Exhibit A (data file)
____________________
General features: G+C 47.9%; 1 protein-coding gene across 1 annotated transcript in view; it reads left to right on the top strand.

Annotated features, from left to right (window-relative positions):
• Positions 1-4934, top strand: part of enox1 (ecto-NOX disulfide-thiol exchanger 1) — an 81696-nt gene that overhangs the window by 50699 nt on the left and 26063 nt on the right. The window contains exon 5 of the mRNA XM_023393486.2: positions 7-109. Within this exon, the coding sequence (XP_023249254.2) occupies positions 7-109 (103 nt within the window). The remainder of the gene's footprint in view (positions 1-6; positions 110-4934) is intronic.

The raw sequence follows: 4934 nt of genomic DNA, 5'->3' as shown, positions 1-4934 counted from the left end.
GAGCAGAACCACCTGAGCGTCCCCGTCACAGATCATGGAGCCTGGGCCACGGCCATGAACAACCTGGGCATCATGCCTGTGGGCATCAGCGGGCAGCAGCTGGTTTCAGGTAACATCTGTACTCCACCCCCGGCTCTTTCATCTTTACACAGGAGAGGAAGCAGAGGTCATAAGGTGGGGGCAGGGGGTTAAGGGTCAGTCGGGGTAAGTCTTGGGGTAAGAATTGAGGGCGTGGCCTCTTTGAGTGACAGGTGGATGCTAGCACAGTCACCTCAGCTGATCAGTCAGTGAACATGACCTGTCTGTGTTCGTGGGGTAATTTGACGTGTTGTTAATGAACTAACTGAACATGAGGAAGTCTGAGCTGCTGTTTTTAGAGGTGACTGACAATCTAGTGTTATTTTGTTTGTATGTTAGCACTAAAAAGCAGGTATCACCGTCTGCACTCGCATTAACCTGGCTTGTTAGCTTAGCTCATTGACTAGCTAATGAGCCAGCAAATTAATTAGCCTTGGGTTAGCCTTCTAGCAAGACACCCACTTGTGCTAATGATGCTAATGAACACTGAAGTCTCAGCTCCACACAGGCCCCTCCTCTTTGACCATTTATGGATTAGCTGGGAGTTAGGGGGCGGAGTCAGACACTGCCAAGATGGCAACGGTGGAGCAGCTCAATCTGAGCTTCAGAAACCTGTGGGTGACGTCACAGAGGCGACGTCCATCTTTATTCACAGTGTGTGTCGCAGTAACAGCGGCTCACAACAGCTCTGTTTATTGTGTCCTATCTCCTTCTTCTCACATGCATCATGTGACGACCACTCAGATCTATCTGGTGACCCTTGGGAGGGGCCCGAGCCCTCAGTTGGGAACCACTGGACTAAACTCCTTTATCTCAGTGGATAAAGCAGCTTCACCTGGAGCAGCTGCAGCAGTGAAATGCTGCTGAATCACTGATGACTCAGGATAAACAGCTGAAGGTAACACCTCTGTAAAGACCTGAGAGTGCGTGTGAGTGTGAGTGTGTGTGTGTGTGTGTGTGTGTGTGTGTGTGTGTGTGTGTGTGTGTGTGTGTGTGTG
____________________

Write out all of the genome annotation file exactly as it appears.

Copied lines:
General features: G+C 47.9%; 1 protein-coding gene across 1 annotated transcript in view; it reads left to right on the top strand.

Annotated features, from left to right (window-relative positions):
• Positions 1-4934, top strand: part of enox1 (ecto-NOX disulfide-thiol exchanger 1) — an 81696-nt gene that overhangs the window by 50699 nt on the left and 26063 nt on the right. The window contains exon 5 of the mRNA XM_023393486.2: positions 7-109. Within this exon, the coding sequence (XP_023249254.2) occupies positions 7-109 (103 nt within the window). The remainder of the gene's footprint in view (positions 1-6; positions 110-4934) is intronic.

The raw sequence follows: 4934 nt of genomic DNA, 5'->3' as shown, positions 1-4934 counted from the left end.
GAGCAGAACCACCTGAGCGTCCCCGTCACAGATCATGGAGCCTGGGCCACGGCCATGAACAACCTGGGCATCATGCCTGTGGGCATCAGCGGGCAGCAGCTGGTTTCAGGTAACATCTGTACTCCACCCCCGGCTCTTTCATCTTTACACAGGAGAGGAAGCAGAGGTCATAAGGTGGGGGCAGGGGGTTAAGGGTCAGTCGGGGTAAGTCTTGGGGTAAGAATTGAGGGCGTGGCCTCTTTGAGTGACAGGTGGATGCTAGCACAGTCACCTCAGCTGATCAGTCAGTGAACATGACCTGTCTGTGTTCGTGGGGTAATTTGACGTGTTGTTAATGAACTAACTGAACATGAGGAAGTCTGAGCTGCTGTTTTTAGAGGTGACTGACAATCTAGTGTTATTTTGTTTGTATGTTAGCACTAAAAAGCAGGTATCACCGTCTGCACTCGCATTAACCTGGCTTGTTAGCTTAGCTCATTGACTAGCTAATGAGCCAGCAAATTAATTAGCCTTGGGTTAGCCTTCTAGCAAGACACCCACTTGTGCTAATGATGCTAATGAACACTGAAGTCTCAGCTCCACACAGGCCCCTCCTCTTTGACCATTTATGGATTAGCTGGGAGTTAGGGGGCGGAGTCAGACACTGCCAAGATGGCAACGGTGGAGCAGCTCAATCTGAGCTTCAGAAACCTGTGGGTGACGTCACAGAGGCGACGTCCATCTTTATTCACAGTGTGTGTCGCAGTAACAGCGGCTCACAACAGCTCTGTTTATTGTGTCCTATCTCCTTCTTCTCACATGCATCATGTGACGACCACTCAGATCTATCTGGTGACCCTTGGGAGGGGCCCGAGCCCTCAGTTGGGAACCACTGGACTAAACTCCTTTATCTCAGTGGATAAAGCAGCTTCACCTGGAGCAGCTGCAGCAGTGAAATGCTGCTGAATCACTGATGACTCAGGATAAACAGCTGAAGGTAACACCTCTGTAAAGACCTGAGAGTGCGTGTGAGTGTGAGTGTGTGTGTGTGTGTGTGTGTGTGTGTGTGTGTGTGTGTGTGTGTGTGTGTGTGTGTG